Time Warner Inc. is concerned that banning fleeting indecency on broadcast TV could be used to justify regulating cable television programming for indecency for the first time.
The company, a major owner of cable-TV systems and programming networks, stated in an Aug. 8 filing in the U.S. Supreme Court that government regulation of television content shouldn't be allowed to spread to the cable medium.
Time Warner noted in the court brief that prominent individuals such as Federal Communications Commission chairman Kevin Martin have called for greater content regulation of the pay TV industry.
“Members of the FCC at various times have expressed an interest in obtaining the authority to regulate the content of cable television speech as well as broadcast television speech,” Time Warner said.
The Parents Television Council responded to Time Warner's filing, calling it “self serving” and “a smoke screen.”
“The Supreme Court has already established a legal standard for indecent content on broadcast television — a standard that is completely different from cable television,” the PTC said. “Time Warner's brief is a solution desperately searching for a problem.”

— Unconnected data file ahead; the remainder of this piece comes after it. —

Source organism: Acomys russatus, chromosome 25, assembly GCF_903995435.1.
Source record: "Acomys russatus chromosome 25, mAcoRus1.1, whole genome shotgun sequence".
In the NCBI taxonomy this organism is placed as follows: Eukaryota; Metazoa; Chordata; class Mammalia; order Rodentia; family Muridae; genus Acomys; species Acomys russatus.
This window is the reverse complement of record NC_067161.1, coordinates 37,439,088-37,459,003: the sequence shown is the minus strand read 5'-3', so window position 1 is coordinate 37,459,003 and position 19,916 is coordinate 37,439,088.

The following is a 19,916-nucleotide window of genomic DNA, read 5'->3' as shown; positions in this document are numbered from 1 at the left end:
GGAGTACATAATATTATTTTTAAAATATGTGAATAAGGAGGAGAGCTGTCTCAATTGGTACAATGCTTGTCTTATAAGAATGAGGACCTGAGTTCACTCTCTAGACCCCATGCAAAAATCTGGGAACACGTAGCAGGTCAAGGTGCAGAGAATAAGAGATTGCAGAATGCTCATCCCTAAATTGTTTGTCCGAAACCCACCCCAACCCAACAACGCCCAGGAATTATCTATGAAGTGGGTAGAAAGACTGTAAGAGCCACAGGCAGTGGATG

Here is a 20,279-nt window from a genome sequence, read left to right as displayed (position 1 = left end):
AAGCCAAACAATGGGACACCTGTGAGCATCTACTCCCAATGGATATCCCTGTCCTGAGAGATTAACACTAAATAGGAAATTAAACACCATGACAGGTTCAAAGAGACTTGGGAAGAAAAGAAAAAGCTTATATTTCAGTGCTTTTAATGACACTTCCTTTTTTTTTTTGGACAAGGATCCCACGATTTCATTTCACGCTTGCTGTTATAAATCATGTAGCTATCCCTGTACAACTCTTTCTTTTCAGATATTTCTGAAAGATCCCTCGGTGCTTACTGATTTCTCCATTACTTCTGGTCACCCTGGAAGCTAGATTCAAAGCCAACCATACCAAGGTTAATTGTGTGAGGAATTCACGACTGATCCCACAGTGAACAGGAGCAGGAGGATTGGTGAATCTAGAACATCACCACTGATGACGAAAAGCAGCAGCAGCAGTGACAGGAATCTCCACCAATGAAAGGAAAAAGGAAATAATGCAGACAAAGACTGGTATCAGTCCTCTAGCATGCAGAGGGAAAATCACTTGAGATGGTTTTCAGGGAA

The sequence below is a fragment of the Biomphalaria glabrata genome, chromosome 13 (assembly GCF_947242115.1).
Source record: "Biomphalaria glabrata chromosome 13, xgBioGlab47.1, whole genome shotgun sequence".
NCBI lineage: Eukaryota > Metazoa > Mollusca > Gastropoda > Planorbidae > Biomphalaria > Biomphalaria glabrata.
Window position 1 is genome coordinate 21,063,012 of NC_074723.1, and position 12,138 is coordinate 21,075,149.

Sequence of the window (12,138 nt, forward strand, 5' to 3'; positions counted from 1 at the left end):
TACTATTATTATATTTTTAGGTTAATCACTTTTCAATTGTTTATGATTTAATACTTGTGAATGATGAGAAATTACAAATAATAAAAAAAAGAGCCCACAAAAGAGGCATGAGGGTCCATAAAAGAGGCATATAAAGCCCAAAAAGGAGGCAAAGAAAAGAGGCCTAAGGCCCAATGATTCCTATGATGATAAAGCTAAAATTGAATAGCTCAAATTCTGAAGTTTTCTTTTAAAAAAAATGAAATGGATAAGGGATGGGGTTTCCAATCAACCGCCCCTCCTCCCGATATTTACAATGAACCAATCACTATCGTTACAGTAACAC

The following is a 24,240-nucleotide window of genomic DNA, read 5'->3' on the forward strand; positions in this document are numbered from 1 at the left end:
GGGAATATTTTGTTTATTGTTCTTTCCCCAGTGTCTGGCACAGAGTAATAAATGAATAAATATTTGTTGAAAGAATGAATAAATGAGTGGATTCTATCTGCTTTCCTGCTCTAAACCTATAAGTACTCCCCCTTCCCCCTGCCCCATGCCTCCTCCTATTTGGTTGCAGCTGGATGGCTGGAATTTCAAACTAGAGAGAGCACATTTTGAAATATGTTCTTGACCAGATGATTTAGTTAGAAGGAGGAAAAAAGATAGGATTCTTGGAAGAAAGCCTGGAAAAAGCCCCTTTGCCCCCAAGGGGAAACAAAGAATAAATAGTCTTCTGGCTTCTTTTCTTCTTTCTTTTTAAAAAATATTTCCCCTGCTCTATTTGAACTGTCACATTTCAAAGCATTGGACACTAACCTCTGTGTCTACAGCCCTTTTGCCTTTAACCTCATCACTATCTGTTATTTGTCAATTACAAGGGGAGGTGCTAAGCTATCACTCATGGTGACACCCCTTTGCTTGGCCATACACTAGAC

Time Warner is spinning off its cable company but it will continue to own HBO, CNN, AOL and various video-hosting Web sites. Unlike local TV stations, cable networks are not governed by federal indecency laws enforced by the FCC.
In recent years, the FCC has begun punishing TV stations for the broadcast of fleeting nudity and vulgar language. The agency's crackdown reversed three decades of precedent in which only repetitive and lengthy acts of indecency were considered violations.
The U.S. Supreme Court has agreed to review a June 2007 ruling by a panel of the 2nd U.S. Circuit Court of Appeals which struck down the FCC's fleeting indecency crackdown as a policy reversal that the agency failed to justify under a due process law that independent agencies are required to follow.
Time Warner told the Supreme Court that it should not affirm the FCC's new fleeting indecency standard. It also said that blocking technology — such as the V-chip, lock boxes and set-top boxes with parental controls — are more than adequate to shield children from inappropriate content on cable.
But the PTC dismissed blocking technology such as the V-chip and ratings system, saying, “those 'solutions' are designed to fail” because networks “rate their own programs and are financially motivated to under-rate them.”